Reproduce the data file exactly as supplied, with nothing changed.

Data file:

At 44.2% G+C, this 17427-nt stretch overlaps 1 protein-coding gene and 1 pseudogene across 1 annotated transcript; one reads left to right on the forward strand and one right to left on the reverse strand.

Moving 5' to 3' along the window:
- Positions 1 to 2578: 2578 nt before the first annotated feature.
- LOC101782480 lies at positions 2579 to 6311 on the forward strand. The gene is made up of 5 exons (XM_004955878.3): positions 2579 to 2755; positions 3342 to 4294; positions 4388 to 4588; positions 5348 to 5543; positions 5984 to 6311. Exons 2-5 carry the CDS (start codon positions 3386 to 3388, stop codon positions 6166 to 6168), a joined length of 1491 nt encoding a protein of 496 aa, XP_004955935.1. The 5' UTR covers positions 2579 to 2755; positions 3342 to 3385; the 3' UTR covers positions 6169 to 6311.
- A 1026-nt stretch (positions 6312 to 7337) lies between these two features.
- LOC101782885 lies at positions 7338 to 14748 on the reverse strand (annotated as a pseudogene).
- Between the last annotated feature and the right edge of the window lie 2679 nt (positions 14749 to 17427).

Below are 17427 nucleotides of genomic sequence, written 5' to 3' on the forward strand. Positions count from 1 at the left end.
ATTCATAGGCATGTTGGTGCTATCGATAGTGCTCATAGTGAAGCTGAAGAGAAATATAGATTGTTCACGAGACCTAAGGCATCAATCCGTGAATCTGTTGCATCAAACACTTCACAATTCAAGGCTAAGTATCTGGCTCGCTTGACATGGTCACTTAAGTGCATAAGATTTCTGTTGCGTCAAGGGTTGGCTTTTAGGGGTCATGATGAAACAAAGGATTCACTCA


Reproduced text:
At 44.2% G+C, this 17427-nt stretch overlaps 1 protein-coding gene and 1 pseudogene across 1 annotated transcript; one reads left to right on the forward strand and one right to left on the reverse strand.

Moving 5' to 3' along the window:
- Positions 1 to 2578: 2578 nt before the first annotated feature.
- LOC101782480 lies at positions 2579 to 6311 on the forward strand. The gene is made up of 5 exons (XM_004955878.3): positions 2579 to 2755; positions 3342 to 4294; positions 4388 to 4588; positions 5348 to 5543; positions 5984 to 6311. Exons 2-5 carry the CDS (start codon positions 3386 to 3388, stop codon positions 6166 to 6168), a joined length of 1491 nt encoding a protein of 496 aa, XP_004955935.1. The 5' UTR covers positions 2579 to 2755; positions 3342 to 3385; the 3' UTR covers positions 6169 to 6311.
- A 1026-nt stretch (positions 6312 to 7337) lies between these two features.
- LOC101782885 lies at positions 7338 to 14748 on the reverse strand (annotated as a pseudogene).
- Between the last annotated feature and the right edge of the window lie 2679 nt (positions 14749 to 17427).

Below are 17427 nucleotides of genomic sequence, written 5' to 3' on the forward strand. Positions count from 1 at the left end.
ATTCATAGGCATGTTGGTGCTATCGATAGTGCTCATAGTGAAGCTGAAGAGAAATATAGATTGTTCACGAGACCTAAGGCATCAATCCGTGAATCTGTTGCATCAAACACTTCACAATTCAAGGCTAAGTATCTGGCTCGCTTGACATGGTCACTTAAGTGCATAAGATTTCTGTTGCGTCAAGGGTTGGCTTTTAGGGGTCATGATGAAACAAAGGATTCACTCA